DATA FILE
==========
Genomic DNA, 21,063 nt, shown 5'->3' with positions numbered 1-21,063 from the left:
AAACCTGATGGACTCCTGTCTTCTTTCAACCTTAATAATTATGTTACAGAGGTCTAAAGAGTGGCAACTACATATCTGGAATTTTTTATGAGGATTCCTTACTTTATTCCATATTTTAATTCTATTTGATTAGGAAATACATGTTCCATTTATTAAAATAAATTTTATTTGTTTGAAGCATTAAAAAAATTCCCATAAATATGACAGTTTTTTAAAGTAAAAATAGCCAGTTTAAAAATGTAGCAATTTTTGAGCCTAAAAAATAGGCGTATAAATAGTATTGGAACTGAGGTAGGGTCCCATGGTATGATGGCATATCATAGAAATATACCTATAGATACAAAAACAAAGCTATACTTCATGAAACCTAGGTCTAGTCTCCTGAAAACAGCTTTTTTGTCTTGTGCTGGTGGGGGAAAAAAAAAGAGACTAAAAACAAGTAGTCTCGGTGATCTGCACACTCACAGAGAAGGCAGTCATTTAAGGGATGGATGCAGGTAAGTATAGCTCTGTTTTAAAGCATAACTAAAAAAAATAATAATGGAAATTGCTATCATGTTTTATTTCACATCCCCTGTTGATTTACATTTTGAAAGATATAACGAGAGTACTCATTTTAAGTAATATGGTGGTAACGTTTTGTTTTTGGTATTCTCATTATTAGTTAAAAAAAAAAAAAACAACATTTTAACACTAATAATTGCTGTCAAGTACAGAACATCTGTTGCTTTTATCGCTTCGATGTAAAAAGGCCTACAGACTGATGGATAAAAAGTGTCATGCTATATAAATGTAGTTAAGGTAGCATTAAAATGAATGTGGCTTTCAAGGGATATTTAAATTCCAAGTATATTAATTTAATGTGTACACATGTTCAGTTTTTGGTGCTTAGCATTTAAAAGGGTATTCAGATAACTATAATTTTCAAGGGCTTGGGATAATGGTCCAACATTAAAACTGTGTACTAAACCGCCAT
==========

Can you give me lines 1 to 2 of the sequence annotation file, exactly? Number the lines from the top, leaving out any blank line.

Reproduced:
Genomic DNA, 21,063 nt, shown 5'->3' with positions numbered 1-21,063 from the left:
AAACCTGATGGACTCCTGTCTTCTTTCAACCTTAATAATTATGTTACAGAGGTCTAAAGAGTGGCAACTACATATCTGGAATTTTTTATGAGGATTCCTTACTTTATTCCATATTTTAATTCTATTTGATTAGGAAATACATGTTCCATTTATTAAAATAAATTTTATTTGTTTGAAGCATTAAAAAAATTCCCATAAATATGACAGTTTTTTAAAGTAAAAATAGCCAGTTTAAAAATGTAGCAATTTTTGAGCCTAAAAAATAGGCGTATAAATAGTATTGGAACTGAGGTAGGGTCCCATGGTATGATGGCATATCATAGAAATATACCTATAGATACAAAAACAAAGCTATACTTCATGAAACCTAGGTCTAGTCTCCTGAAAACAGCTTTTTTGTCTTGTGCTGGTGGGGGAAAAAAAAAGAGACTAAAAACAAGTAGTCTCGGTGATCTGCACACTCACAGAGAAGGCAGTCATTTAAGGGATGGATGCAGGTAAGTATAGCTCTGTTTTAAAGCATAACTAAAAAAAATAATAATGGAAATTGCTATCATGTTTTATTTCACATCCCCTGTTGATTTACATTTTGAAAGATATAACGAGAGTACTCATTTTAAGTAATATGGTGGTAACGTTTTGTTTTTGGTATTCTCATTATTAGTTAAAAAAAAAAAAAACAACATTTTAACACTAATAATTGCTGTCAAGTACAGAACATCTGTTGCTTTTATCGCTTCGATGTAAAAAGGCCTACAGACTGATGGATAAAAAGTGTCATGCTATATAAATGTAGTTAAGGTAGCATTAAAATGAATGTGGCTTTCAAGGGATATTTAAATTCCAAGTATATTAATTTAATGTGTACACATGTTCAGTTTTTGGTGCTTAGCATTTAAAAGGGTATTCAGATAACTATAATTTTCAAGGGCTTGGGATAATGGTCCAACATTAAAACTGTGTACTAAACCGCCAT